When rapper Cardi B emerged from the Harper’s Bazaar Fashion Week ICONS event with a torn dress and a welt on her forehead, the internet lost its collective mind. The beef that had existed only in rumor between her and fellow rapper Nicki Minaj finally came to a head. Both sides spoke out on what they felt caused Cardi B’s outburst and within the week, most people who cared to have an opinion picked a side.
Rivalry is an integral part of rap. Biggie vs. Tupac. Jay-Z vs. Nas, Drake vs. Meek Mill. Rap beefs continue to push the genre forward by fostering competition and captivating audiences.
But, this feud is different. This isn’t two rappers going toe-to-toe with impressive flows and lyrical dexterity. Rather, it’s Cardi B and Nicki Minaj insisting their right to be angry was based on hearsay and the rabidness of their fan bases. The think pieces on the feud are well-intentioned, but are hardly worth the unnecessary drama and exhaustion of the ordeal.
At one point during the fallout, a Twitter user asked if there were any unproblematic female rappers at all. They were quote-tweeted a couple thousand times, and by the time it reached my feed, the most popular response was “Blue Ivy.”
Needless to say, I was disheartened. In fact, this exchange made me more upset than the vitriol between the two female rappers. It wasn’t what it said about them, but what it revealed about us — the consumers — and our role in the Nicki-Cardi fight.
The think pieces would tell you that this drama was avoidable. The problem is that we as a society habitually pit women against each other and encourage them to hate until it erupts with Cardi B throwing a shoe. It’s a good sentiment, but it’s been said before and kind of feels tired at this point.
Yes, we need to improve the music industry by supporting women instead of encouraging them to tear each other down. Girls are trained to judge each other at a young age. Women supporting each other is a radical notion that could really do some good.
The issue I have is that simply teaching women to respect each other won’t work if there aren’t any prominent women in the first place. Just look at the reviews for Minaj’s latest album “Queen.” I dare you to find one that doesn’t point out that for the longest time she remained uncontested as the preeminant female rapper.
Then came Cardi B, and some began to question Minaj’s place in the rap world. “Queen” is her clapback, a declaration that she is still relevant and worth taking seriously in a post-Cardi B world. Music critics and fans alike simplify the female rap scene to a binary, where your choices in are made out to be only Nicki Minaj or Cardi B.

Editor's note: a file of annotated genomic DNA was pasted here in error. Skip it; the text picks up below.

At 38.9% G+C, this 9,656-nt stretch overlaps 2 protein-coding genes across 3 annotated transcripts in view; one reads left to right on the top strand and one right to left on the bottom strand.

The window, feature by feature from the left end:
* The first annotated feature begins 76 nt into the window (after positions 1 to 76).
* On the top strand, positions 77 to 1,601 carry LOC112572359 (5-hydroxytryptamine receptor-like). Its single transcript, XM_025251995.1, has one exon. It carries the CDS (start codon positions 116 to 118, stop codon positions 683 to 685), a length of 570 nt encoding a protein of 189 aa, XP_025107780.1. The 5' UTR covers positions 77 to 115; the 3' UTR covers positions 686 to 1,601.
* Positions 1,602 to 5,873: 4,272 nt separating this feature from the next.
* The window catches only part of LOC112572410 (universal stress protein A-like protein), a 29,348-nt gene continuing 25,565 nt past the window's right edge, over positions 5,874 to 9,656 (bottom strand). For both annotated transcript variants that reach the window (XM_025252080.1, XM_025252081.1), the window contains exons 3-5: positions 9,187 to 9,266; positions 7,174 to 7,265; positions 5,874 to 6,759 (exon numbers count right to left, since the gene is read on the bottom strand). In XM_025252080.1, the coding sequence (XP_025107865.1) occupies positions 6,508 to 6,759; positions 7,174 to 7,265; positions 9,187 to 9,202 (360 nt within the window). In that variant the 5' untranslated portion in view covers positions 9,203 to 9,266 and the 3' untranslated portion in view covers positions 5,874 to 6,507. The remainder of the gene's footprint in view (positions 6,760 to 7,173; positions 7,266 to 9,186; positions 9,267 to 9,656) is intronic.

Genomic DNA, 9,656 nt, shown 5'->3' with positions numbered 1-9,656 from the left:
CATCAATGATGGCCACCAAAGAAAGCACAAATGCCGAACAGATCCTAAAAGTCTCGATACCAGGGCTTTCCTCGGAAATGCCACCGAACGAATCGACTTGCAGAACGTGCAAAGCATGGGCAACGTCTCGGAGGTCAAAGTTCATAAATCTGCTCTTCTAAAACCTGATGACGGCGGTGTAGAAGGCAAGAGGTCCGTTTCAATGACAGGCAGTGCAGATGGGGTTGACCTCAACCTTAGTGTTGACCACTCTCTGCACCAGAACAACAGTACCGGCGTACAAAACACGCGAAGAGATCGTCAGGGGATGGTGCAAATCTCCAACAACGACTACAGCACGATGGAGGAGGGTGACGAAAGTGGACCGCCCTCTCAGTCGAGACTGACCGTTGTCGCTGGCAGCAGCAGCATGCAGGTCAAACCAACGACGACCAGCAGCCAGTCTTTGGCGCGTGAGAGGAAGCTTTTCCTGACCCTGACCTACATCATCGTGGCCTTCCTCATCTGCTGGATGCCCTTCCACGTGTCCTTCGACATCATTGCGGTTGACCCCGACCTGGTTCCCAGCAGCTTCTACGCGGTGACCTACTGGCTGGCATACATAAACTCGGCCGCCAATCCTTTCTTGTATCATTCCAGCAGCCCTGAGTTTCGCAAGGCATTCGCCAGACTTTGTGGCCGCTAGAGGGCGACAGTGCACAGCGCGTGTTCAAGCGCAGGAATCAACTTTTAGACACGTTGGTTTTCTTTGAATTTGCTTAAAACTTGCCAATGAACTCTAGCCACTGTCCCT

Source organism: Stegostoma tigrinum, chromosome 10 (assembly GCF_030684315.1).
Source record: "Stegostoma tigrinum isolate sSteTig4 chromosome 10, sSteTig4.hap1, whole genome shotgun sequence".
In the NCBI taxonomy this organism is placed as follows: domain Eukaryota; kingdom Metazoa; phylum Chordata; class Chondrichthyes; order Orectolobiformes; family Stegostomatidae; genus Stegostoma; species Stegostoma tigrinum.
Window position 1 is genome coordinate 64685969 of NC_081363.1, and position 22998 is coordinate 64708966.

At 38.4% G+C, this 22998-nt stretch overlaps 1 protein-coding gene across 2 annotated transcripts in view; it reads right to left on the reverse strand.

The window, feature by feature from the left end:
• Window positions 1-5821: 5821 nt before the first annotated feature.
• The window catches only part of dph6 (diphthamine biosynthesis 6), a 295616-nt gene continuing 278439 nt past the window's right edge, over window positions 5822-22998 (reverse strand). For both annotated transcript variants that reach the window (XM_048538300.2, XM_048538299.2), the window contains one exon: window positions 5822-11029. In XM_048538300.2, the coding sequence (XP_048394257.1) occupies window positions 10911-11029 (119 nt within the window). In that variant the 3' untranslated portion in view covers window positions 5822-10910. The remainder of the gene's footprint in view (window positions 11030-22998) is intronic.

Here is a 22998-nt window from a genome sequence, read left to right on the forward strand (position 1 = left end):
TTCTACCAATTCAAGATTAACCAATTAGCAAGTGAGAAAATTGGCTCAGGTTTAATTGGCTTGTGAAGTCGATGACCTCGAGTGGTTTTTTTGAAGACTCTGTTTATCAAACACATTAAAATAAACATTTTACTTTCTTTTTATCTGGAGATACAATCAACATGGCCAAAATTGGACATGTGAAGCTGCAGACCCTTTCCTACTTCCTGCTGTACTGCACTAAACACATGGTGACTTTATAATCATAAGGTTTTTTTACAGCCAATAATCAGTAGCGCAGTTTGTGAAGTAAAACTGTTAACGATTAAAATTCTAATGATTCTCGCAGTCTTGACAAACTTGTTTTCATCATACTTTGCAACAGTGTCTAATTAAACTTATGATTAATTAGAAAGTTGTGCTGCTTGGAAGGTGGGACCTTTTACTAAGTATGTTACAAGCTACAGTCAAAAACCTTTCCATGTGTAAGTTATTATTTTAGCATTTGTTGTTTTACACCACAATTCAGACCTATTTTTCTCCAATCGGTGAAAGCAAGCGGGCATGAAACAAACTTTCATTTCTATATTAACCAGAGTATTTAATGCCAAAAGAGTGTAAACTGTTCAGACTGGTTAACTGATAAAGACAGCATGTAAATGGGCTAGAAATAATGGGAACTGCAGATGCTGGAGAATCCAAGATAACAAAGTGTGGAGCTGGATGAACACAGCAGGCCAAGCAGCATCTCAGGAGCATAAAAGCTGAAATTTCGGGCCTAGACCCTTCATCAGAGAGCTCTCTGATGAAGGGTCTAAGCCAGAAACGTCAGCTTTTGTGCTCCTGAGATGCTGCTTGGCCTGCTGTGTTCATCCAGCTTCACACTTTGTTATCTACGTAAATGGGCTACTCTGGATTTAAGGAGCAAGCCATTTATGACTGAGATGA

Why is that? There’s clearly no shortage of rappers. The best rap album of 2018 so far was put out by a woman, and it was neither Cardi B nor Nicki Minaj. To prepare for her album “Chime,” Minnesota rapper Dessa participated in a brain imaging study to see if she could understand on a neurological level why she couldn’t get over an ex-boyfriend.
The resulting album deals with loss, heartbreak and the lived experiences of women in an authentic and mesmerizing way. There isn’t a bad song or wasted line, as Dessa asserts her dominance and lays out her shortcomings, backed with ambient synths and thundering strings. The self-proclaimed “vixen of the wolfpack” lays everything bare and takes no prisoners.
We’re not talking about “Chime” though. Instead, we’d rather get sucked into a vortex of pointless drama, while what could be the album of the year goes vastly unlistened.
That’s a shame. Dessa deserves better. Women deserve better. Why should we have to settle for either Nicki Minaj or Cardi B when there’s a whole world of female rappers out there waiting for the public to expand their horizons to?
We have the depth and talent to tip the male-dominated genre in our favor if we just cared to look out for it.
Instead of accepting whatever Spotify-curated playlists as the only viable musical option, we should be challenging ourselves by listening to the women rocking the boat and taking the world by storm with prowess and dignity. We must work on creating a scene that doesn’t encourage women to fight each other by first supporting the already established women who just need a bigger audience.
We can all have Nicki, Cardi, Dessa, CupcakKe, Jean Grae and every other talented female rapper so long as we open our ears. Maybe then we can move on from pointless internet feuds and get to a truly vibrant and gender inclusive rap game.
Baylee Shlichtman is junior majoring in journalism. Her column, “F Sharp,” runs every other Monday.